Conventional radiotherapy uses high energy beams of x-rays to destroy cancerous cells. Whilst modern radiotherapy techniques allow the radiation dose to accurately target the tumour, some radiation is deposited in surrounding healthy tissue. This leads to treatment-related side effects impacting on patient’s quality of life. The use of high energy protons has the potential to reduce this radiation dose to surrounding tissues which reduces the risk of side-effects.


Proton therapy was first suggested in 1946 and delivered clinically in California in 1954 and Sweden in 1957. The US now has 34 operational centres with another18 at the stages of planning and development. The first hospital-based proton unit was in the UK at Clatterbridge in 1989, for the treatment of ocular cancers. Despite this, development of proton therapy in the UK has been slower than in Europe and the US for a number of reasons, including higher cost and a lack of clinical evidence of benefit.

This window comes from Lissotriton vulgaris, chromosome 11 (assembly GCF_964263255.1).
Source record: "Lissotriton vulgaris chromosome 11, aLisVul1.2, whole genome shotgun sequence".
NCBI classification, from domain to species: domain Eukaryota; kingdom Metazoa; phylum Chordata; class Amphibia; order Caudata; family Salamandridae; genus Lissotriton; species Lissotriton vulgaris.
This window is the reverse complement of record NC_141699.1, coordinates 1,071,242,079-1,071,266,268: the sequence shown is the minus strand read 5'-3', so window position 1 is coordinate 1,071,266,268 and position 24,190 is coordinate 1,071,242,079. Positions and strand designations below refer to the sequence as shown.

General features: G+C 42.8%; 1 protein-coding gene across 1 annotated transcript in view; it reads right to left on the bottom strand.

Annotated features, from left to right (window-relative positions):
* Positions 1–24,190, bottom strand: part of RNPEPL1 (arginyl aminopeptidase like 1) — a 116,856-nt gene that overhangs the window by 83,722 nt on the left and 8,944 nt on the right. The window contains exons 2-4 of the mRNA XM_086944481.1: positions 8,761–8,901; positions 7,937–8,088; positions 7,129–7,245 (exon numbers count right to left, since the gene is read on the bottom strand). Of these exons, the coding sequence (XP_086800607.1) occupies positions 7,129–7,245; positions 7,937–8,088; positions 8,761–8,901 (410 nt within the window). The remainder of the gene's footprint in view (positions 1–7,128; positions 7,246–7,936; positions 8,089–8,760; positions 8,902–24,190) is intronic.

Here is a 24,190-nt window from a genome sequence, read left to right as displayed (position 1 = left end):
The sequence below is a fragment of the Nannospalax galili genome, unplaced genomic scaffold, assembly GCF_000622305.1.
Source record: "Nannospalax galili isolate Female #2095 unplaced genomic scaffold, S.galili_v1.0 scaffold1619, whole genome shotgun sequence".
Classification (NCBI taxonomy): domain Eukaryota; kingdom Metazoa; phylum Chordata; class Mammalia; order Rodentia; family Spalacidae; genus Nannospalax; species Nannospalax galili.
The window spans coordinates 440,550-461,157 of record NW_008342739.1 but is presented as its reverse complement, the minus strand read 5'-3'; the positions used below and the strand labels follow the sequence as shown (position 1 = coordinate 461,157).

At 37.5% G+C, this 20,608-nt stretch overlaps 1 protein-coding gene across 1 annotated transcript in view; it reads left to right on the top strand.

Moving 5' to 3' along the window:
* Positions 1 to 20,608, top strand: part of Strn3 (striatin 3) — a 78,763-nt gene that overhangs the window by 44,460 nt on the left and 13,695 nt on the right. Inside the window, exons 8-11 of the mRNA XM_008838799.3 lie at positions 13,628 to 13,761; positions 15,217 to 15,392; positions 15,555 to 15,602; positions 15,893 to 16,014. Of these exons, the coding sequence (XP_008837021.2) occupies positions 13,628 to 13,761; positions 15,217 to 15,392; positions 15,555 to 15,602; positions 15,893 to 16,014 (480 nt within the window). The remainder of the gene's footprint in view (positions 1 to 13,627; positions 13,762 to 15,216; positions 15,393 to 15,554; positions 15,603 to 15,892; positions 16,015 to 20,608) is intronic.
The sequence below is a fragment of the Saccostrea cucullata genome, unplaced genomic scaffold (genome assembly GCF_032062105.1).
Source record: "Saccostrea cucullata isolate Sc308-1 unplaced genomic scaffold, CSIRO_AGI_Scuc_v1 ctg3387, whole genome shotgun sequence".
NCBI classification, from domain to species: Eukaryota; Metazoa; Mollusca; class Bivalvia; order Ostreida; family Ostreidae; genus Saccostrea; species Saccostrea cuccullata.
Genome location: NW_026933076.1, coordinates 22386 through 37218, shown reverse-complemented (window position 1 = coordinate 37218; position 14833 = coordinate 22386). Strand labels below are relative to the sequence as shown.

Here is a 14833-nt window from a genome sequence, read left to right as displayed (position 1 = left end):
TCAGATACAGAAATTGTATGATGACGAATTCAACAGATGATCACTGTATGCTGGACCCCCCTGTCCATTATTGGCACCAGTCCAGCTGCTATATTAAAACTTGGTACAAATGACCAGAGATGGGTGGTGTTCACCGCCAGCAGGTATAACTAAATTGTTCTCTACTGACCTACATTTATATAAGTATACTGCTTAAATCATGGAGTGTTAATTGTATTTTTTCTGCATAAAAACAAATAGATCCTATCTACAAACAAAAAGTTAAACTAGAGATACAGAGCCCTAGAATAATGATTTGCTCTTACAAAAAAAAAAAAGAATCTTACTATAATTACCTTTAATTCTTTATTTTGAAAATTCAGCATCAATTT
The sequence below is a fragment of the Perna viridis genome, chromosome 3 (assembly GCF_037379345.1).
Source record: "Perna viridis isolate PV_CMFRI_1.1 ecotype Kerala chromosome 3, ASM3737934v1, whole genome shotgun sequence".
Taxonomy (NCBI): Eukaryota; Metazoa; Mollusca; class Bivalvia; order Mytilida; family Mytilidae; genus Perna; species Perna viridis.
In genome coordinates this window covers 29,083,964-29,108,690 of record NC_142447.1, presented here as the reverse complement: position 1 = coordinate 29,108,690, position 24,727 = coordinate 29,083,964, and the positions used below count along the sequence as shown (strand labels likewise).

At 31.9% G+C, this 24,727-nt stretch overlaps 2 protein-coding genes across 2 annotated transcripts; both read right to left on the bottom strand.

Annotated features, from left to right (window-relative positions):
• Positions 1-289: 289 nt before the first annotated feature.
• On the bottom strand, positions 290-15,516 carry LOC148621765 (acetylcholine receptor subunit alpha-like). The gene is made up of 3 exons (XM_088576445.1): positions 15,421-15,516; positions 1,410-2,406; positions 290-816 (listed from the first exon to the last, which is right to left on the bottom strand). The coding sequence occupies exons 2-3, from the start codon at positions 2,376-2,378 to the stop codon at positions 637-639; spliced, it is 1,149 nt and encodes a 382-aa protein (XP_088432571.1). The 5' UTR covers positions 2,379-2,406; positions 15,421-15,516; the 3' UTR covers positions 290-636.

With conventional photon radiotherapy, the location of dose delivery can be inferred through measuring the x-rays that exit through the patient.

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